Tthe Mid Day Meal (MDM) scheme was launched in Uttar Pradesh on 28 September 2004 following many reminders from the Supreme Court, and from the beginning it appeared to be a case of too little, too late. The scheme spluttered to a start in 33,000 primary schools (of a total of 86,301 in the state) in only 16 of the 70 districts, and was immediately plagued by a lack of provisions and utensils, absence of cooks, and plain lack of interest. Now, a little more than two years after that beginning, the government is preparing to release the first ever-comprehensive survey of the scheme. But on the ground, it is clear that not much has changed since the flawed launch. Failure on various fronts was always predictable, given the government's lack of seriousness - it has taken this long even to constitute an MDM Authority with a monitoring cell for the scheme.
But Kakku Varma does not understand any of this. The youngest of five siblings, this six-year-old trudges to the Khandev Primary School in Banthra, on the outskirts of Lucknow, every morning in the hope of a nutritious meal, clutching a frayed bag, his toes peeping through a pair of shoes that are clearly too big for him. The first thing he notices upon arrival at the school is the kitchen door. An open door means food. Today it is shut. Just like it has been for the last five days. He says even on the rare days that there is food, there is never enough. "How do I study on an empty stomach?", he asks.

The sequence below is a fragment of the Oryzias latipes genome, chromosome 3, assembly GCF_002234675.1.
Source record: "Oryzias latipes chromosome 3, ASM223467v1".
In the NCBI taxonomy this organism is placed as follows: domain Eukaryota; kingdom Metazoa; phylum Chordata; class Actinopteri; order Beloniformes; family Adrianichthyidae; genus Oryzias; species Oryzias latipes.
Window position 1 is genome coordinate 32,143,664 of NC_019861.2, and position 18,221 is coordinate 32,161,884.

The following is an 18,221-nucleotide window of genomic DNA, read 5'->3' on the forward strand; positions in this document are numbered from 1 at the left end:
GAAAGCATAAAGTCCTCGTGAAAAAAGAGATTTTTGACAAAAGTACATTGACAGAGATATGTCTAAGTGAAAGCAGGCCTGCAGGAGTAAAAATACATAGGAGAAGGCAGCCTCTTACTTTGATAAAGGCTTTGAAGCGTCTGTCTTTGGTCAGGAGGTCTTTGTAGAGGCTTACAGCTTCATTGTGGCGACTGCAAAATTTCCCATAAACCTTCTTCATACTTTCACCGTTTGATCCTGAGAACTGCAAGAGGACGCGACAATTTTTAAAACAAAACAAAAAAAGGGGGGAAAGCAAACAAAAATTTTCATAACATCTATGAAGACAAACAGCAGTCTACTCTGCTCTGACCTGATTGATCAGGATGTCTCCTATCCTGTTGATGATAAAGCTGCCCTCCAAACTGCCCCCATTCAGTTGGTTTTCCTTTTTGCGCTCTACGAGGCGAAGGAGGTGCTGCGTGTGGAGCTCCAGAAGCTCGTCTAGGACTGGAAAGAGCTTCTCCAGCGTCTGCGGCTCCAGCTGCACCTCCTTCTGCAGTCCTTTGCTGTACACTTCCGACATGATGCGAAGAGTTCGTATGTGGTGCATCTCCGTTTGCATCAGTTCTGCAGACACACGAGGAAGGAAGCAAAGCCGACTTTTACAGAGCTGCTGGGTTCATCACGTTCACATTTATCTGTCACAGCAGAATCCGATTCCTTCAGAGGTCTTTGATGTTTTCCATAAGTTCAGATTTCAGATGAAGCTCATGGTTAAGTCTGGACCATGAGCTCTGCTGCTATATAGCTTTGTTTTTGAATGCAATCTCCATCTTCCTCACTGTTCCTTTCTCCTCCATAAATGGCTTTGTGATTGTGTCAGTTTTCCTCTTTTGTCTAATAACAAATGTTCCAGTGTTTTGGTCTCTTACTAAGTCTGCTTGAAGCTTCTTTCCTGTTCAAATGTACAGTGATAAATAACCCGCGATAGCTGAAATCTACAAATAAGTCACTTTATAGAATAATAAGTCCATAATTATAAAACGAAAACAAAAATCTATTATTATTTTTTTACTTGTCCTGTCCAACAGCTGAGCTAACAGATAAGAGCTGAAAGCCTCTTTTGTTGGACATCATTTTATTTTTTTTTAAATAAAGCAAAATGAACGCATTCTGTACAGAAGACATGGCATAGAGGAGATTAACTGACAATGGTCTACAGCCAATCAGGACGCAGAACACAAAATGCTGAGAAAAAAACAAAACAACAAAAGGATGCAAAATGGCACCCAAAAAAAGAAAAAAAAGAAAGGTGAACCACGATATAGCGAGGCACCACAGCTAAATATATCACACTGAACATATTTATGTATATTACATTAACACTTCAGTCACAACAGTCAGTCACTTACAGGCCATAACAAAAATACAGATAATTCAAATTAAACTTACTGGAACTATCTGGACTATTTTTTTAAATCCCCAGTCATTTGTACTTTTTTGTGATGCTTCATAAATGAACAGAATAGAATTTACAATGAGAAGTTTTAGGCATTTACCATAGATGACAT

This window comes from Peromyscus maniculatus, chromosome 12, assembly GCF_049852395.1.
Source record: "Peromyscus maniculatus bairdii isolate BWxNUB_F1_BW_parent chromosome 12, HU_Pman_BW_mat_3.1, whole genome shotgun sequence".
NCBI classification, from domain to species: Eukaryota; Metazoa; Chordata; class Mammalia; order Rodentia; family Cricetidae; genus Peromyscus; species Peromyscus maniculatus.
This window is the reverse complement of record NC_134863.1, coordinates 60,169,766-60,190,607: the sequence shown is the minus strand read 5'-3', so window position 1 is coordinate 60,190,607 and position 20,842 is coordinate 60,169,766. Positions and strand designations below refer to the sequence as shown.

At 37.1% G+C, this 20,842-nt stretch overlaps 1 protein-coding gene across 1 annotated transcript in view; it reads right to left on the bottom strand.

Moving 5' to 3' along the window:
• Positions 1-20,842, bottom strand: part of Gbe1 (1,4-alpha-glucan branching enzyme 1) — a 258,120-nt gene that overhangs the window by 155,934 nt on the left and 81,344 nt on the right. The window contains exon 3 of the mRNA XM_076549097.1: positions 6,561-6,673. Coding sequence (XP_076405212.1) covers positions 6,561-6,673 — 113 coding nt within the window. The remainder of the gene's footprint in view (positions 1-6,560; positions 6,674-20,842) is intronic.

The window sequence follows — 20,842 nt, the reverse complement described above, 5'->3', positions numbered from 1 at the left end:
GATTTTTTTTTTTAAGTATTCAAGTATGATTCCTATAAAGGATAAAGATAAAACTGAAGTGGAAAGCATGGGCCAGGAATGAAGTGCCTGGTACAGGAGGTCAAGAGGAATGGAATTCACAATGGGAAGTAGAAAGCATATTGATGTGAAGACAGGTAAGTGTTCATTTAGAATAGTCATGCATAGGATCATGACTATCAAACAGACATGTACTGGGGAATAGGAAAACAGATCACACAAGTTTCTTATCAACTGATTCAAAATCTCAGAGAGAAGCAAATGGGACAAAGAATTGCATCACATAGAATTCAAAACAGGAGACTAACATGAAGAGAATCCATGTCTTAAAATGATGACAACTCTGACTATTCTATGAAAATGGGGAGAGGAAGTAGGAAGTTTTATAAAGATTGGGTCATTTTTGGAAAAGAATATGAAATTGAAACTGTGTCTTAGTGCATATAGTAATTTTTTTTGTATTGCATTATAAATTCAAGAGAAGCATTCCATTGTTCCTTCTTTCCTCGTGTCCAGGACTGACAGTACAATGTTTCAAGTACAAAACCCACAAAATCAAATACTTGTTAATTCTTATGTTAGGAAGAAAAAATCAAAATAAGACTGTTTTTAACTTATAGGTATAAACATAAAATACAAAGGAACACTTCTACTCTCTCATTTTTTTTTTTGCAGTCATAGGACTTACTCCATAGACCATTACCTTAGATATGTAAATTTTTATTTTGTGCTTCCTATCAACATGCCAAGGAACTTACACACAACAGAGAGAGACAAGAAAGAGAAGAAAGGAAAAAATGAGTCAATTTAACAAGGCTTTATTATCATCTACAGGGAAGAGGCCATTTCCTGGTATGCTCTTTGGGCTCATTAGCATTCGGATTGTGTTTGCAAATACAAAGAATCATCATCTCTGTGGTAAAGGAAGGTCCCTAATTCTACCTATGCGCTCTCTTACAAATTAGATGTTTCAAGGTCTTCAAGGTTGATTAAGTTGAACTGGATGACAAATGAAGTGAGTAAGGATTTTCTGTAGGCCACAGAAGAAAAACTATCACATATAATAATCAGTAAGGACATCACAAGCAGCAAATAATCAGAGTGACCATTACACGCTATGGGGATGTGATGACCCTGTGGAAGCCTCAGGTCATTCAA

It is a simple question, but one that has been left unanswered by the state's policy makers as they struggle to get the basics right in a scheme that reaches out to the largest student population by far among all the states. When the MDM scheme was launched, 1.86 crore children went to schools. Two years later this figure has risen by 52 lakhs. An equally important challege is wide-spread poverty. In a state where 40 per cent of the population lives below the poverty line and is plagued by severe malnutrition, a mid-day meal scheme is a mass feeding programme unlike anywhere else.
Food linked to enrolment
At the state's Basic Education department, the state-level nodal unit for the scheme, figures are bandied about as proof of the scheme's success. And officials would like to believe that the large rise in enrolment during the last two years is the evident result of the MDM scheme. But with Sarva Shiksha Abhiyaan and a number of other government initiatives such as the provision of free textbooks and scholarships also being launched concurrently, only some of the gains in enrolment can be attributed to the meal programme. Moreover, as in many other parts of the country, the increase in enrolment bears little relation to the actual numbers who attend school for all hours. A study in 216 schools of 28 districts with a total enrolment of 34,359 students, carried out by the Movement for Right to Food and Employment, an umbrella organisation of 40 grassroots bodies, revealed that school attendance is uniformly poor and on average stands at a shocking low of 16 per cent.
At Dewa Primary School, Barabanki, children bring their own tiffin boxes for their food, while according to the proviisons of the scheme, the school
should provide them eating utensils.
(Picture by Puja Awasthi)